By Tommy Kirkham,
As winter continues in British Columbia, more and more athletes will venture up to the mountains to enjoy various Nordic sports from skiing and snowboarding to ice climbing and mountaineering. An important aspect to remember about higher elevation is the reduced atmospheric oxygen pressure. That is to say that high altitudes are relatively hypoxic environments. In response to the decreased oxygen being delivered to the system, especially during exercise, certain changes occur to the cardiovascular system at higher altitudes. These changes consist of acute structural and functional adaptations of the heart and its mechanics in order to facilitate appropriate oxygen delivery at rest and during exercise (Stembridge et al. 2015).
At higher altitudes, around 4000-5000m above sea level, hypoxic pulmonary vasoconstriction (HPV) can occur (Stembridge et al. 2015). HPV results in the blood vessels of the lungs and the rest of the respiratory system constricting. This constriction will result in less blood being returned to the heart from the lungs; therefore, the stroke volume (SV), the amount blood ejected from the heart at each beat, will be reduced (Stembridge et al. 2015). This means that during exercise at high altitude the left ventricle will pump less blood to the body; however, the cardiovascular system compensates for the lower stroke volume by increasing the average heart rate in order to keep a constant cardiac output (CO) (Stembridge et al. 2015). The higher heart rate is achieved by an increase in sympathetic nerve activity and an increase in vagal tone (the vagus nerve is a major heart rate regulator) (Stembridge et al. 2015) (Vizzardi et al. 2015). It is important to note; however, that the maximal heart rate during exercise at higher elevation is reduced (Stembridge et al. 2015). Furthermore, due to the hypoxic environment and the increase in sympathetic activity, a decrease in plasma volume (the liquid component of blood) is evident (Stembridge et al. 2015). The reduced plasma volume results in a lower left ventricle end diastolic volume (LVEDV), which is the amount of blood in the left ventricle before it is pumped out to the rest of the body (Stembridge et al. 2015). The lower LVEDV also contributes to the lower SV at high altitude. These changes are evident even after short-term high altitude exposure.
One of the major implications of all this cardiac remodeling is that lowlanders venturing up to higher elevations will have a lower functional reserve volume of blood in their heart (Stembridge et al. 2015). The functional reserve volume is normally used during exercise to meet the increased oxygen demand of the contracting muscles. Because of the reduced reserve volume, there is less oxygen availability in the body, which can result in lower muscular power output (Garvican-Lewis et al. 2015). Furthermore, if the environment is more severely hypoxic and the oxygen demand of the cardiomyocytes (heart muscle cells) is not met, then the contractility of the heart will decrease (Stembridge et al. 2015). In other words, at very high elevations the heart is stiffer. Additionally, those individuals with existing coronary artery disease (CAD) are at a higher risk at high altitude because the hypoxic environment exacerbates cardiac and pulmonary diseases (Vizzardi et al. 2015), and diseased coronary arteries do not dilate with increasing hypoxemia as healthy vessels do (Vizzardi et al. 2015). Therefore, only patients with stable CAD, as shown clinically and/or electronically, should risk an adventure at high altitude (Vizzardi et al. 2015).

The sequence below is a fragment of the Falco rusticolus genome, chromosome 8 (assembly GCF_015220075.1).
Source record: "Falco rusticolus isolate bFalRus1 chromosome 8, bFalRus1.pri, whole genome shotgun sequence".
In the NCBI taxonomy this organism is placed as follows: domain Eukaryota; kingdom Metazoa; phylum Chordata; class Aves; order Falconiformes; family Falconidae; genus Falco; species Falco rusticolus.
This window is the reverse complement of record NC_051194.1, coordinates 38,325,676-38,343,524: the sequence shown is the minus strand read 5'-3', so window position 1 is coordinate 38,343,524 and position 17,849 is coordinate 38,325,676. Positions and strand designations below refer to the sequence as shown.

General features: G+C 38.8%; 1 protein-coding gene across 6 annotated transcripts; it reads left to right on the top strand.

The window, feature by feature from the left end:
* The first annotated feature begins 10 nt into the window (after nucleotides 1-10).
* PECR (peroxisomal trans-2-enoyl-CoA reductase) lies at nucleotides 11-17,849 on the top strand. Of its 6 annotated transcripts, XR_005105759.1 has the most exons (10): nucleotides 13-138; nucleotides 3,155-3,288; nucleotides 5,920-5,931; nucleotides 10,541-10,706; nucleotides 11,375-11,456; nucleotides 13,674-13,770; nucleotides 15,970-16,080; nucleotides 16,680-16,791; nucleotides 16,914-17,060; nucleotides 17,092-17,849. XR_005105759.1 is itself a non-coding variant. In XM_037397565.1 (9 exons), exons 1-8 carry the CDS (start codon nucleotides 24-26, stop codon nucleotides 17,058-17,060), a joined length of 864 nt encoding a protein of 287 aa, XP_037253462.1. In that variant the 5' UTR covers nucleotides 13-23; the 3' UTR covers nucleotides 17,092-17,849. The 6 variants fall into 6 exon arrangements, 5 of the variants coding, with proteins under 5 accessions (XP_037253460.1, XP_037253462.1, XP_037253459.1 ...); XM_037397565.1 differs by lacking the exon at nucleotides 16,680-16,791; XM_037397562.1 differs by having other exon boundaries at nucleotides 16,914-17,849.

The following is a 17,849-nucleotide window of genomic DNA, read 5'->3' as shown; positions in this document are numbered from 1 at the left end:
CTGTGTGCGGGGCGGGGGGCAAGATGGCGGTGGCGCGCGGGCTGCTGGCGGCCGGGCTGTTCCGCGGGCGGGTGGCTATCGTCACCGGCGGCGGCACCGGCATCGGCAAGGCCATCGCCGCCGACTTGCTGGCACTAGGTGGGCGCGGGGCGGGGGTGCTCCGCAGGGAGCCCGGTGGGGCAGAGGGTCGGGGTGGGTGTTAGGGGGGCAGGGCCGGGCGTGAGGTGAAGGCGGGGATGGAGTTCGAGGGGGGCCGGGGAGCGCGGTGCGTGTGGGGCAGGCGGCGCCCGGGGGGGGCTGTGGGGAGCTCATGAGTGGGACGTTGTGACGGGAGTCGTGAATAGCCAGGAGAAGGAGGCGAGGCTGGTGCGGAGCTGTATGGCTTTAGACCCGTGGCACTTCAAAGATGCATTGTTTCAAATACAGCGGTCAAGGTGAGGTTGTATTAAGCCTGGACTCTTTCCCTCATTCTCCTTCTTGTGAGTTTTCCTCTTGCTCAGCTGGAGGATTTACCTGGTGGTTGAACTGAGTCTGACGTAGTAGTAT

Considering these cardiovascular changes when exercising at high altitude, you should always be aware of your heart rate and any level of light-headiness, dizziness and shortness of breath (also known as dyspnea) as they can be signs of insufficient oxygen perfusion and a possible cardiovascular problem. Also be sure to stay adequately hydrated and avoid diuretics like caffeine and alcohol in order to perform your given activity and to keep plasma volumes at a sufficient level so your SV doesn’t decrease any further.
1) Garvican-Lewis L, Clark B, Martin D, Schumacher Y, McDonald W, Stephens B, Ma F, Thompson K, Gore C, Menaspa P. Impact of altitude on power output during cycling stage racing. PLOS One 10(12): 1-15, 2015.
2) Stembridge M, Ainslie P, Shave R. Short-term adaptation and chronic cardiac remodeling to high altitude in lowlander natives and Himalayan Sherpa. Exp Physiol 100.11: 1242-1246, 2015.
3) Vizzardi E, Berlendis M, Sciatti E, Bonadei I, Quinzani F, Tassi G, Metra M. Risk assessment for high altitude alpinist with coronary artery disease. Heart, Lung and Vessels 7(3): 268-270, 2015.